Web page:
legal age of adulthood in north carolina

Discussion in 'Et Cetera, Et Cetera' started by mephistopheles, Apr 20, 2007.

  1. mephistopheles

    Gold Member

    Joined:
    Aug 27, 2006
    Messages:
    1,324
    Albums:
    1
    Likes Received:
    58
    Gender:
    Male
    Location:
    Hell
    can anyone tell me, and perhaps gimme a linky to a website explaining, the age of adulthood in north carolina?

    please and thank you,

    Mephisto Murphy:biggrin1:
     
  2. B_Think_Kink

    B_Think_Kink New Member

    Joined:
    Oct 25, 2006
    Messages:
    10,742
    Likes Received:
    17
    Gender:
    Female
  3. IntoxicatingToxin

    Gold Member

    Joined:
    Sep 10, 2006
    Messages:
    10,133
    Likes Received:
    152
  4. mephistopheles

    Gold Member

    Joined:
    Aug 27, 2006
    Messages:
    1,324
    Albums:
    1
    Likes Received:
    58
    Gender:
    Male
    Location:
    Hell
    I'm asking for the legal age to move out of your parents house.


    thnk kink, that link doesnt work
     
  5. IntoxicatingToxin

    Gold Member

    Joined:
    Sep 10, 2006
    Messages:
    10,133
    Likes Received:
    152
    I've tried my damndest, but I can't find anything. If I were you, I would just call the nearest courthouse and ask them. Surely they would know.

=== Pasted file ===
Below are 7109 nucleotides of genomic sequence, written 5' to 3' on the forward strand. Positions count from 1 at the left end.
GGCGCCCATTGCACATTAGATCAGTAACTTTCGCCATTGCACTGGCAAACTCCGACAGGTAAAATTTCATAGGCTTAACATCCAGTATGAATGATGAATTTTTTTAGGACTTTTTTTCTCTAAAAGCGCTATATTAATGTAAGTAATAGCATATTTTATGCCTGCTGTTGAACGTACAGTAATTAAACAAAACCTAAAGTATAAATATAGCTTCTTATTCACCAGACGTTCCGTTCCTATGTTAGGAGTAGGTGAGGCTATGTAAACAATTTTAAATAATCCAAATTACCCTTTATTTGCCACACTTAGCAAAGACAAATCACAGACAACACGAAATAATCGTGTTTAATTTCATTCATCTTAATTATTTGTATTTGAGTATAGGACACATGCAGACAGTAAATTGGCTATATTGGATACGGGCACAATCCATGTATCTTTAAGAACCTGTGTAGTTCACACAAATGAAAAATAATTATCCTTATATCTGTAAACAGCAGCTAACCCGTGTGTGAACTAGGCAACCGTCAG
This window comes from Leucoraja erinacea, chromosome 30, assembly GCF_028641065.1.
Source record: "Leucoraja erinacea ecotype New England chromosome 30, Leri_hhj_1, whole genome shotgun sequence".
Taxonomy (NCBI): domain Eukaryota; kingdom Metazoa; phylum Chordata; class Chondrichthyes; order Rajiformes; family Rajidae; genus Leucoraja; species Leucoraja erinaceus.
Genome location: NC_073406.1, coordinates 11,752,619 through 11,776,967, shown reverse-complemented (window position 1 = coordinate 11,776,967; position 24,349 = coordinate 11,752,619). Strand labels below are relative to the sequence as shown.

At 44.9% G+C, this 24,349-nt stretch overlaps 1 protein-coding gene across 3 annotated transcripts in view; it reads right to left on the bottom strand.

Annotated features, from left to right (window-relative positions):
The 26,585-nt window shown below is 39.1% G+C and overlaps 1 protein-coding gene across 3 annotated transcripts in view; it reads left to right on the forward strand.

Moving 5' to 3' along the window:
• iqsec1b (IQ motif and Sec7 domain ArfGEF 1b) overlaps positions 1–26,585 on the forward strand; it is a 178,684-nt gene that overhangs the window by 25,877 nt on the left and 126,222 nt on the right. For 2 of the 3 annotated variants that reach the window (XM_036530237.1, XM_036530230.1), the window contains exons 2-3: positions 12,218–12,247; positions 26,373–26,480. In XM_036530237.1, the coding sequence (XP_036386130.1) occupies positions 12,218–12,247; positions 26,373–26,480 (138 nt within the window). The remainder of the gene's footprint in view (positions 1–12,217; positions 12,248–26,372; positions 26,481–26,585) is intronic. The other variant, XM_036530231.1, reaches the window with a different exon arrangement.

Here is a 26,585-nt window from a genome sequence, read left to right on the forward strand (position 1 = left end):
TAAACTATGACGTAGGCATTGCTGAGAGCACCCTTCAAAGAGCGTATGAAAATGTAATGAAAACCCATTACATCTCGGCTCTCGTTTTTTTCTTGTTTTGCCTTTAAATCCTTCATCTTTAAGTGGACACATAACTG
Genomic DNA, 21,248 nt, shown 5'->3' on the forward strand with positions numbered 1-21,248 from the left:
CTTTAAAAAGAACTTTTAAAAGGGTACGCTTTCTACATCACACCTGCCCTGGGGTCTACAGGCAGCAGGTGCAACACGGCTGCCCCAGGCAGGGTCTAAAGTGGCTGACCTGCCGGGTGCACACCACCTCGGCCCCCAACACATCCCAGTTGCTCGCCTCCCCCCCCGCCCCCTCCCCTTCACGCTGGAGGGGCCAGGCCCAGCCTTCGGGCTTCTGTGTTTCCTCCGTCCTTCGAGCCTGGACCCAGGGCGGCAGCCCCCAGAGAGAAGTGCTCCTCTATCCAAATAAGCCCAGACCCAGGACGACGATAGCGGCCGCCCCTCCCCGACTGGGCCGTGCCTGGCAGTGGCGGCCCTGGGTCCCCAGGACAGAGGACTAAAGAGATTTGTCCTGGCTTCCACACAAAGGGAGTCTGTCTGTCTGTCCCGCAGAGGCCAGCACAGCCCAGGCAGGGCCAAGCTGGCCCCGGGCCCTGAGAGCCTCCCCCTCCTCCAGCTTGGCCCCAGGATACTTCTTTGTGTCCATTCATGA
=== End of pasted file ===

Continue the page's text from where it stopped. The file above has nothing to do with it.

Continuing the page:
6. D_alex8

    D_alex8 Member

    Joined:
    Dec 15, 2005
    Messages:
    8,602
    Likes Received:
    11
    Gender:
    Male
    Location:
    Germany
    The age of majority in North Carolina is indeed 18, as per North Carolina General Statutes Chapter 7B (Juvenile Code) Article 1 (Definitions) §7B-101(14):

    Chapter 7B - Article 1

    However, eligible applicants over the age of 16 may petition a court for a decree of emancipation, as per North Carolina General Statutes Chapter 7B (Juvenile Code) Article 35 (Emancipation). Note, though, in particular, that (§7B-5303): "The petitioner has the burden of showing by a preponderance of the evidence that emancipation is in the petitioner's best interests. Upon finding that reasonable cause exists, the court may order the juvenile to be examined by a psychiatrist, a licensed clinical psychologist, a physician, or any other expert to evaluate the juvenile's mental or physical condition. The court may continue the hearing and order investigation by a juvenile court counselor or by the county department of social services to substantiate allegations of the petitioner or respondents."

    Chapter 7B - Article 35

    In other words, a decree of emancipation would be very much the exception to the rule, and would be agreed to only in special, proven sets of circumstances.
     
Draft saved Draft deleted